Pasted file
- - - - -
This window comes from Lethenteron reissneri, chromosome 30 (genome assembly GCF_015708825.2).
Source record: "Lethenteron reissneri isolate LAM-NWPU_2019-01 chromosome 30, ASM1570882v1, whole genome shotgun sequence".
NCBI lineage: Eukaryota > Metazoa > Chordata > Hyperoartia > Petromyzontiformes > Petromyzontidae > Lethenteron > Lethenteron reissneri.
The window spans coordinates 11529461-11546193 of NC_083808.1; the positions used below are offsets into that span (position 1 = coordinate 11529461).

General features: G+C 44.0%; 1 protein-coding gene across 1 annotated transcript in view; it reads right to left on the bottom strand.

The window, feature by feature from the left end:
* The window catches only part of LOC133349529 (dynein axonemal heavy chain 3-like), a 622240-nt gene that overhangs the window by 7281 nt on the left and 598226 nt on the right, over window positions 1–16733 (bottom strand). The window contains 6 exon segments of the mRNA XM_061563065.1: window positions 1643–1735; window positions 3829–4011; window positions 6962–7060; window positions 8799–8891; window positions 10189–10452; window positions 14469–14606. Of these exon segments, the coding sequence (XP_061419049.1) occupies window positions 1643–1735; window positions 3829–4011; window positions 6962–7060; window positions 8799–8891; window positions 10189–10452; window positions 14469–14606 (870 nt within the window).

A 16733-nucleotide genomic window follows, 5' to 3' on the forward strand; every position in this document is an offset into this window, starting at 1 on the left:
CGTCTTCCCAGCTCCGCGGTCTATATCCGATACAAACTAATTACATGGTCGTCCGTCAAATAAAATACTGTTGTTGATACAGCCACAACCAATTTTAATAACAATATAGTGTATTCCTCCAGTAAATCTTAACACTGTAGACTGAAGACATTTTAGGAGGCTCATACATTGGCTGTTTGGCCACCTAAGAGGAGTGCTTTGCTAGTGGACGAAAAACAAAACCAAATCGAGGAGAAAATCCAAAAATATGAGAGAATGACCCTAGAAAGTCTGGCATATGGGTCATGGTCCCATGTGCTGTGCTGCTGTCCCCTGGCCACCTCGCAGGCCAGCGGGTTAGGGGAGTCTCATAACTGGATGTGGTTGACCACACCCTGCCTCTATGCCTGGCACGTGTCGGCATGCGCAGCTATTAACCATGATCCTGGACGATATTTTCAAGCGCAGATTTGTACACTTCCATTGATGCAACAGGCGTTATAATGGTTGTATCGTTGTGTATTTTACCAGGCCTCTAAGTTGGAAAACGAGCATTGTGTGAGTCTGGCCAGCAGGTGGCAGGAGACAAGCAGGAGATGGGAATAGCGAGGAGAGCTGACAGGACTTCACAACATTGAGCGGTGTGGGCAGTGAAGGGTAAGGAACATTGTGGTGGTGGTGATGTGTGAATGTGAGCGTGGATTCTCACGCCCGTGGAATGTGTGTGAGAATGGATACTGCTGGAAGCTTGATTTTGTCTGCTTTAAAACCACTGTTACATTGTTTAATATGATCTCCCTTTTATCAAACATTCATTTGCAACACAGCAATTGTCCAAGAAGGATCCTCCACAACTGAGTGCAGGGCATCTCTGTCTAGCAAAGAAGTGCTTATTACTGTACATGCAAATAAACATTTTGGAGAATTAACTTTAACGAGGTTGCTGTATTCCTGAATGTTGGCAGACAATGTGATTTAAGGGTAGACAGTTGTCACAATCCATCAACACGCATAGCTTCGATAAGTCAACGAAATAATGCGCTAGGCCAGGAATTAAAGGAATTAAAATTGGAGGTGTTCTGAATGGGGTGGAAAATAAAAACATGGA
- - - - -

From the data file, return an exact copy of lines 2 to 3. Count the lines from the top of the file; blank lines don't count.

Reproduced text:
Source record: "Lethenteron reissneri isolate LAM-NWPU_2019-01 chromosome 30, ASM1570882v1, whole genome shotgun sequence".
NCBI lineage: Eukaryota > Metazoa > Chordata > Hyperoartia > Petromyzontiformes > Petromyzontidae > Lethenteron > Lethenteron reissneri.